Today I read You can't crowdsource software.
The title sums up what it's about.
I've had this experience with Miro.
We occassionally get patches from non-PCF people but most of the work
is done by PCF developers. We've
spent a lot of time and effort over the last few years on getting more
code contributors and reducing the barriers to entry. We haven't had much
However, there's a lot of other "stuff" that goes into developing an application
and the article only focuses on code. Some of this "stuff" can be
successfully crowdsourced without a lot of effort. For example, Miro
crowdsources all of our strings translation work through
I work on another project called
have a core group of developers (right now this is me) who do the
bulk of the core code work. I do some plugin work, but the bulk
of the plugin work is done by users of PyBlosxom many of whom have
never touched the core code. For PyBlosxom, plugin development is
The article suggests that it's a waste of time to help bring new
contributors come up to speed and contribute because they often don't
contribute much. That conclusion really concerns me. How can we get
more people helping out if we're not working on getting people to help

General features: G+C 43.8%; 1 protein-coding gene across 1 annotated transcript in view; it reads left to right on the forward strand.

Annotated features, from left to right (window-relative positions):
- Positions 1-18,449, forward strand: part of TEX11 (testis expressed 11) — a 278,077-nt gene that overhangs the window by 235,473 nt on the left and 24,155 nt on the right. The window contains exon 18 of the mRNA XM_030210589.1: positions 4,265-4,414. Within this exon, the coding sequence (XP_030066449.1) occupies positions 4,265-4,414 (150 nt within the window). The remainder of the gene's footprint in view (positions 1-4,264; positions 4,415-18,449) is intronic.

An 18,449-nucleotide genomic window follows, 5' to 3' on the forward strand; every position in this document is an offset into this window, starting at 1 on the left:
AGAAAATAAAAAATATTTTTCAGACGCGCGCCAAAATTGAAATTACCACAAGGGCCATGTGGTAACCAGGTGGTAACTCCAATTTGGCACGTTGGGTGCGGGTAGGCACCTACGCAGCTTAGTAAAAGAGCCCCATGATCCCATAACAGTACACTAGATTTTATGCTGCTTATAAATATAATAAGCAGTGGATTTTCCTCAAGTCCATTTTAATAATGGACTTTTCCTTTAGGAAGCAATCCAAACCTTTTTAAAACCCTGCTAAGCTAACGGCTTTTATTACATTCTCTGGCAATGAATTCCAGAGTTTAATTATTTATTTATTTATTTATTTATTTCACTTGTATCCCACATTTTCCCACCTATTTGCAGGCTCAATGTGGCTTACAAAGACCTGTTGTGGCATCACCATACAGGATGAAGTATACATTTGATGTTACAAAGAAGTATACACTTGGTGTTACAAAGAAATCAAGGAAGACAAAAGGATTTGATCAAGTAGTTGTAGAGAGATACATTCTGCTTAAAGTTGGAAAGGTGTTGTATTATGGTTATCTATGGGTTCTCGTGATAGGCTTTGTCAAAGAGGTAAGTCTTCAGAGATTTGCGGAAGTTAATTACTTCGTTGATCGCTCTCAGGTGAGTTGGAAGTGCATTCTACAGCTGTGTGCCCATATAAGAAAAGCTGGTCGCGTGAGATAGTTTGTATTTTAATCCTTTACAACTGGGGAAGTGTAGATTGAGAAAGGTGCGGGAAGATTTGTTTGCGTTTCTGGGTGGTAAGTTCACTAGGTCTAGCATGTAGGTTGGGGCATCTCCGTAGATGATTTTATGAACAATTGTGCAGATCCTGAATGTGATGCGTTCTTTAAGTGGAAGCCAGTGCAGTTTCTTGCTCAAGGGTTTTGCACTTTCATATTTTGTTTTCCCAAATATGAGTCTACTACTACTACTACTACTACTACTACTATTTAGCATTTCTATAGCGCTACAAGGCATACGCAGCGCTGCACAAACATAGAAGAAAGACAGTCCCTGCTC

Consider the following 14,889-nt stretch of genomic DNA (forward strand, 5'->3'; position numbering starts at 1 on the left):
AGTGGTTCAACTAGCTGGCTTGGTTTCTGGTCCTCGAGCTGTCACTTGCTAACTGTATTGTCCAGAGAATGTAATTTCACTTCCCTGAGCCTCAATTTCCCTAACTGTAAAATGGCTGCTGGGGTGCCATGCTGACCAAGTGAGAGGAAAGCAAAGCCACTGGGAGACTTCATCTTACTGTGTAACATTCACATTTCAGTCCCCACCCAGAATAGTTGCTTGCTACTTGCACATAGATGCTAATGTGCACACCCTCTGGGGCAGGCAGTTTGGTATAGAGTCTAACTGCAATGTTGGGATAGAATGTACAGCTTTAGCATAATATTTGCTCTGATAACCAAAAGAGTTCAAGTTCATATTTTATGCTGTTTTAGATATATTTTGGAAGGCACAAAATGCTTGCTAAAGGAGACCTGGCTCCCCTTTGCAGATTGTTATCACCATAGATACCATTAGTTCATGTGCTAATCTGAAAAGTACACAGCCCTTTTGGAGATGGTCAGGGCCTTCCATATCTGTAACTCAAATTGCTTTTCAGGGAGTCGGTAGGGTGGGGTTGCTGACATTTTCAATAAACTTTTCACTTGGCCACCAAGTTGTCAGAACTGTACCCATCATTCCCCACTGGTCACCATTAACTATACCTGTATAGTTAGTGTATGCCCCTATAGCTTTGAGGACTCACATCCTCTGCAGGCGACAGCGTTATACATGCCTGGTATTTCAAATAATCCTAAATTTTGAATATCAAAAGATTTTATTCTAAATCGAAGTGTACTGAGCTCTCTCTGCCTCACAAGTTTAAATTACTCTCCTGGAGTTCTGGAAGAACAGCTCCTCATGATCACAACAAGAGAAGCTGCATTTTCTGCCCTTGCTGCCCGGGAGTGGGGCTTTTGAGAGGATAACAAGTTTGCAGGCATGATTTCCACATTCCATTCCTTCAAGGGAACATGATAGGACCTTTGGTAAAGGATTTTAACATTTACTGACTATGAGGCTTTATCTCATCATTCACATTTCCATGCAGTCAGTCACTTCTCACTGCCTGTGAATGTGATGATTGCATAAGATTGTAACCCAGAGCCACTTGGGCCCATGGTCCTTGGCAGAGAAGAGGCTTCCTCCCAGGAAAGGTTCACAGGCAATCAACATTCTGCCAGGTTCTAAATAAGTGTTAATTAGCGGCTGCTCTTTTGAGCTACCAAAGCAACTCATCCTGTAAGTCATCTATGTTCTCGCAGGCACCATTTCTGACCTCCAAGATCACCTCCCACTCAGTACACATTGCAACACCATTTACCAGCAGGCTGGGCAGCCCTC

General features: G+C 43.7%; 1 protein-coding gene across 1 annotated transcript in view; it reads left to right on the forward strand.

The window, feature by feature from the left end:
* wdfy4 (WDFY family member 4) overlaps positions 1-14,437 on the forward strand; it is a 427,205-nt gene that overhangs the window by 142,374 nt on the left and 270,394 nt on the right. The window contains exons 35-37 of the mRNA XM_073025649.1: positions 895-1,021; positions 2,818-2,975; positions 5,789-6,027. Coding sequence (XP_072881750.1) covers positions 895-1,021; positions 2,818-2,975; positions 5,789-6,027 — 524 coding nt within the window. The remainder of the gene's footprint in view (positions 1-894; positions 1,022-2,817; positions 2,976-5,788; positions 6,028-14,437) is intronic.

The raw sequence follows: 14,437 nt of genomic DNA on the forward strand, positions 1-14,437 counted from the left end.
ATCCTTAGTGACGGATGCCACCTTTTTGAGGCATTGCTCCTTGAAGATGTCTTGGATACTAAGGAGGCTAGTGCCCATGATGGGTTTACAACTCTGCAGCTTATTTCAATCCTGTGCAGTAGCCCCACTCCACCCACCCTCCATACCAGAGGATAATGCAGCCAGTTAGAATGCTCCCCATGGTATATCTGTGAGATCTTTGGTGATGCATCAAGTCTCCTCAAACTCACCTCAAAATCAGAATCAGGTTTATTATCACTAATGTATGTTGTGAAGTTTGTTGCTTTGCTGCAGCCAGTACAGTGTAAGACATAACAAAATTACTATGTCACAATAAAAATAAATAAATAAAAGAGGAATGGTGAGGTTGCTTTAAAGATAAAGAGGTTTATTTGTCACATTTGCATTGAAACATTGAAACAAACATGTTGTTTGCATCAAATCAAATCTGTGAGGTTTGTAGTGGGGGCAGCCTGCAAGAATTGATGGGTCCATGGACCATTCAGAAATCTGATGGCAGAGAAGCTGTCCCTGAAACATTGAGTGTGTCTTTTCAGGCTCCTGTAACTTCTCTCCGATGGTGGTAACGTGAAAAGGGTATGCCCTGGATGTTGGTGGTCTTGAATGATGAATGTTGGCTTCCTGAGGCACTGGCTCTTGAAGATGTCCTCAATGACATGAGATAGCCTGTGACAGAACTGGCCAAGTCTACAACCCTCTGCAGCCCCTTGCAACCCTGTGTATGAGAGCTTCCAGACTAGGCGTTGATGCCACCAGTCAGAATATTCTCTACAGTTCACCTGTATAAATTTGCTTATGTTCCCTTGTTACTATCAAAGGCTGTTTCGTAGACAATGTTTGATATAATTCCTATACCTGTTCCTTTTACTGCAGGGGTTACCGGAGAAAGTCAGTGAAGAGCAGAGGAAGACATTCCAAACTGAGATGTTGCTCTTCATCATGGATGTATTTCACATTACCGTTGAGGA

Jono Bacon wrote an article
titled Project Awesome Opportunity
which talks about a few projects that are reducing the barriers to
contributing and making it a lot easier. It's very Launchpad-centric,
OpenHatch is a startup working on
building the next generation of contributors and connecting contributors
to projects that need help. They're wrestling with how to effectively
fix these problems, but without tying the fix to a project development
silo (e.g. Launchpad, GitHub, ...). I think that's really important.
I think systems like these will reduce the effort in getting contributors
and make it easier to crowdsource code contribution.
And if you, dear reader, are looking for a project to help out on that's
written in Python and need someone to mentor you, let me know.
February 5th, 2010: I should clarify I think the article is fine. I
don't think the conclusion that code contribution doesn't crowdsource well
is poorly formed or anything like that. Just that the implications suck.